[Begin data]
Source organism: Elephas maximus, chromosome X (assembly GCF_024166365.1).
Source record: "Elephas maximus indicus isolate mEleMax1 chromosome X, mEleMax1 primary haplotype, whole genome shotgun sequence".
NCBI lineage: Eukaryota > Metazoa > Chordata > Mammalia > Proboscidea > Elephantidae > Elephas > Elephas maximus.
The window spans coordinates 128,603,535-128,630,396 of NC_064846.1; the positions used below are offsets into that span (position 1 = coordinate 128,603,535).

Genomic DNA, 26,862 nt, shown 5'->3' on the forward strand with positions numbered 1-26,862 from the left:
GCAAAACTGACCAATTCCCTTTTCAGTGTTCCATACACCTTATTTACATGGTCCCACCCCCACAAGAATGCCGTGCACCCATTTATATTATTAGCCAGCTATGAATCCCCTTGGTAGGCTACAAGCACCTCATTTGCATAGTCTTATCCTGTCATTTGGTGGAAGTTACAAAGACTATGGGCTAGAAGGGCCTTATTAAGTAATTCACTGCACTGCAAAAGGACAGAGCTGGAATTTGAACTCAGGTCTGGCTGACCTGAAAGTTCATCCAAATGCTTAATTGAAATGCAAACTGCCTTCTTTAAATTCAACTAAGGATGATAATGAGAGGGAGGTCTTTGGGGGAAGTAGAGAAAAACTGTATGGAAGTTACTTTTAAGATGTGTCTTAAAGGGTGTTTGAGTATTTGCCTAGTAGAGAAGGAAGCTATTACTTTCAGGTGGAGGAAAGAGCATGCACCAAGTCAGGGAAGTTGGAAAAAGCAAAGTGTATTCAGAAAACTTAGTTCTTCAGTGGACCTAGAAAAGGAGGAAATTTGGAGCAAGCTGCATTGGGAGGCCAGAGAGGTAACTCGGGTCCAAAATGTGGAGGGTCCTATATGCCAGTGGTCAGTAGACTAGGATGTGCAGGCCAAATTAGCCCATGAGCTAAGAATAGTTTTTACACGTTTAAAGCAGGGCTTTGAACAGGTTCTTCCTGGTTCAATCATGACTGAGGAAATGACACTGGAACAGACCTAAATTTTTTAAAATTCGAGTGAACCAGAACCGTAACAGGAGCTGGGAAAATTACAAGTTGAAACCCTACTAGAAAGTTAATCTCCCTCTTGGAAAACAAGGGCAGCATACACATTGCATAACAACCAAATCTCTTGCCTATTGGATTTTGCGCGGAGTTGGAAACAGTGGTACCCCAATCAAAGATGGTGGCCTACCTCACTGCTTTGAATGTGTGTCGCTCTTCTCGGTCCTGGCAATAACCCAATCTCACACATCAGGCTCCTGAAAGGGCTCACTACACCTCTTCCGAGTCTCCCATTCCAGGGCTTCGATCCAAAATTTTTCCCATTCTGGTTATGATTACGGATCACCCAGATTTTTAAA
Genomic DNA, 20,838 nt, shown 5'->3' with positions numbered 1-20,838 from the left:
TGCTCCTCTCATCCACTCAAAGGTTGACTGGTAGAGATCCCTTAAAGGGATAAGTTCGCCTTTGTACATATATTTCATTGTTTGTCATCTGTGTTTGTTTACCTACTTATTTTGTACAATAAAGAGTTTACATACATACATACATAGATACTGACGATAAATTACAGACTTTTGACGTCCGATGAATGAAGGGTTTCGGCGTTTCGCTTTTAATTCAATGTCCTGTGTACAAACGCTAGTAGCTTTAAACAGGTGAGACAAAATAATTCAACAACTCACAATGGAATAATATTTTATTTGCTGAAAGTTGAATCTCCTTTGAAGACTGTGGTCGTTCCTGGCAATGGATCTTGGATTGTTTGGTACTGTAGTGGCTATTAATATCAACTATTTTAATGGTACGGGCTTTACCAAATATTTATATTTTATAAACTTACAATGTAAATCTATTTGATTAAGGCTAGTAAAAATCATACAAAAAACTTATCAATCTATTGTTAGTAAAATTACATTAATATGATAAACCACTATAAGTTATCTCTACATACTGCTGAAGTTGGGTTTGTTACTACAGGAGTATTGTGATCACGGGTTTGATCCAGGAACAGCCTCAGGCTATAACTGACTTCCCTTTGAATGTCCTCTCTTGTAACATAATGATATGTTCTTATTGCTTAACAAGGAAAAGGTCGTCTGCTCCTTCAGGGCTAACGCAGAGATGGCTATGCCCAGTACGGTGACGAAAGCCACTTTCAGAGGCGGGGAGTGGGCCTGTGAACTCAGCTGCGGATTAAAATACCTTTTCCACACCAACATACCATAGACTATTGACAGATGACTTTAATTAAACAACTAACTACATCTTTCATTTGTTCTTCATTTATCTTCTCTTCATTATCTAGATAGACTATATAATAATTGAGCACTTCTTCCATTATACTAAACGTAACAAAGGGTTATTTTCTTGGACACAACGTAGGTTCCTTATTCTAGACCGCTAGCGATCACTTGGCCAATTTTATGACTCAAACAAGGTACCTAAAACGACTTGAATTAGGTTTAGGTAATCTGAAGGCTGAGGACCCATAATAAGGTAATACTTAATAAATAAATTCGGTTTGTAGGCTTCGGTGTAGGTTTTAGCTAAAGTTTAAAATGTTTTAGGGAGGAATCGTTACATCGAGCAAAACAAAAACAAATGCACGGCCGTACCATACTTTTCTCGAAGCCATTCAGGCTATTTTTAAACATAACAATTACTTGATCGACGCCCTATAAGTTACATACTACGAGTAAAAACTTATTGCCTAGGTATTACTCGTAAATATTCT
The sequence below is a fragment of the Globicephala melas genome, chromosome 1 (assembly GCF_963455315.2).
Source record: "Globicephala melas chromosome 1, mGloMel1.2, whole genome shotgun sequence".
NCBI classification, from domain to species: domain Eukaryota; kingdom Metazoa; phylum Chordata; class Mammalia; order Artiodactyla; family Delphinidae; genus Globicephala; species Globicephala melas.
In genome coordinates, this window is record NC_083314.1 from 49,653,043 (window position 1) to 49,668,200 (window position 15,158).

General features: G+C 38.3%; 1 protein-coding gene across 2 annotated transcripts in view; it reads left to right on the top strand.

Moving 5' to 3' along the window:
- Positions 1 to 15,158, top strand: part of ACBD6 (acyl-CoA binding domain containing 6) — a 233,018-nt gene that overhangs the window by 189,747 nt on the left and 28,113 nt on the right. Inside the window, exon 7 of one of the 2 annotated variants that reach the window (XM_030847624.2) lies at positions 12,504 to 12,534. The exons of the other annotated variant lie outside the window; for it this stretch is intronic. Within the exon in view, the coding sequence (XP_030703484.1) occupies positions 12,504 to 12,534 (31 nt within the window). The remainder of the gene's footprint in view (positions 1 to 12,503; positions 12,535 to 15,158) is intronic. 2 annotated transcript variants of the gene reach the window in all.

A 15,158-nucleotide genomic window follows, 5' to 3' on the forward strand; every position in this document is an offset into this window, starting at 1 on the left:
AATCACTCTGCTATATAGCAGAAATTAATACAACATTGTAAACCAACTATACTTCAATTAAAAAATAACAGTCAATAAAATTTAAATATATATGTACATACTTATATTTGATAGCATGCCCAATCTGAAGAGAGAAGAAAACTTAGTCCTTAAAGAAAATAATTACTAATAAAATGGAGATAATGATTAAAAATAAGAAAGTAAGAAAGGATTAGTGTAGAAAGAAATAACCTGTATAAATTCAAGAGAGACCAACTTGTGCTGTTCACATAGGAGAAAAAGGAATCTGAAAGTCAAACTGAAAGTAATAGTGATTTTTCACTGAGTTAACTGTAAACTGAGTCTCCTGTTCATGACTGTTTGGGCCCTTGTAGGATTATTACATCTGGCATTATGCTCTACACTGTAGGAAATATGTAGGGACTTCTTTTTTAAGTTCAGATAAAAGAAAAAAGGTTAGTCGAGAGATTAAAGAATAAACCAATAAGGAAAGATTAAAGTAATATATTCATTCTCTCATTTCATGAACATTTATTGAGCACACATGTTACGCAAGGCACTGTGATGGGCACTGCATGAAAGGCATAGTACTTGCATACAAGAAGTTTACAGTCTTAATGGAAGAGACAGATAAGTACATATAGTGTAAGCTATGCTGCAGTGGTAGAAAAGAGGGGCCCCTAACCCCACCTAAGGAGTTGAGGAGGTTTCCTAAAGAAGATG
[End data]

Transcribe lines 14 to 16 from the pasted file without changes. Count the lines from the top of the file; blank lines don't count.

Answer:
Moving 5' to 3' along the window:
- Positions 1 to 15,158, top strand: part of ACBD6 (acyl-CoA binding domain containing 6) — a 233,018-nt gene that overhangs the window by 189,747 nt on the left and 28,113 nt on the right. Inside the window, exon 7 of one of the 2 annotated variants that reach the window (XM_030847624.2) lies at positions 12,504 to 12,534. The exons of the other annotated variant lie outside the window; for it this stretch is intronic. Within the exon in view, the coding sequence (XP_030703484.1) occupies positions 12,504 to 12,534 (31 nt within the window). The remainder of the gene's footprint in view (positions 1 to 12,503; positions 12,535 to 15,158) is intronic. 2 annotated transcript variants of the gene reach the window in all.

A 15,158-nucleotide genomic window follows, 5' to 3' on the forward strand; every position in this document is an offset into this window, starting at 1 on the left: